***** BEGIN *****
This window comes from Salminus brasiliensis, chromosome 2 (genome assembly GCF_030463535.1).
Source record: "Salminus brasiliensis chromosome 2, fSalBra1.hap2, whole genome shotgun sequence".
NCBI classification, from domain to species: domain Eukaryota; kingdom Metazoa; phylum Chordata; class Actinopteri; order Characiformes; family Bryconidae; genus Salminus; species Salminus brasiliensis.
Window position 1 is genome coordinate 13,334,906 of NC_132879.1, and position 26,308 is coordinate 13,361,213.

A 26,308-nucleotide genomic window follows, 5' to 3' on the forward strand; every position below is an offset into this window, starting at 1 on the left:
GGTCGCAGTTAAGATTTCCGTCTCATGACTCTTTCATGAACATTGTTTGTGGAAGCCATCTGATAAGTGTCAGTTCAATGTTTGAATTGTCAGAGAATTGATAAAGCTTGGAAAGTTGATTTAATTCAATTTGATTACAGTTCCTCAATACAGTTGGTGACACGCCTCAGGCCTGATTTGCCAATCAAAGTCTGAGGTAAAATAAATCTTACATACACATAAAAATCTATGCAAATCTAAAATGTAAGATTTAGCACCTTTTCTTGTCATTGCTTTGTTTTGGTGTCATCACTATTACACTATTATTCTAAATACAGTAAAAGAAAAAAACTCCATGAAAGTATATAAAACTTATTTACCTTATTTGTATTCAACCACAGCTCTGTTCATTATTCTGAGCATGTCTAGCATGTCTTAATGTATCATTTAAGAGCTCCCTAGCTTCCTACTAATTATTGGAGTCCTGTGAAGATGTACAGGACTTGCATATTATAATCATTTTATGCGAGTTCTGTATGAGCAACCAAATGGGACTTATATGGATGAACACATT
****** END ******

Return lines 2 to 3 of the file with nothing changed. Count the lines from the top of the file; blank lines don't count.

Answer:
Source record: "Salminus brasiliensis chromosome 2, fSalBra1.hap2, whole genome shotgun sequence".
NCBI classification, from domain to species: domain Eukaryota; kingdom Metazoa; phylum Chordata; class Actinopteri; order Characiformes; family Bryconidae; genus Salminus; species Salminus brasiliensis.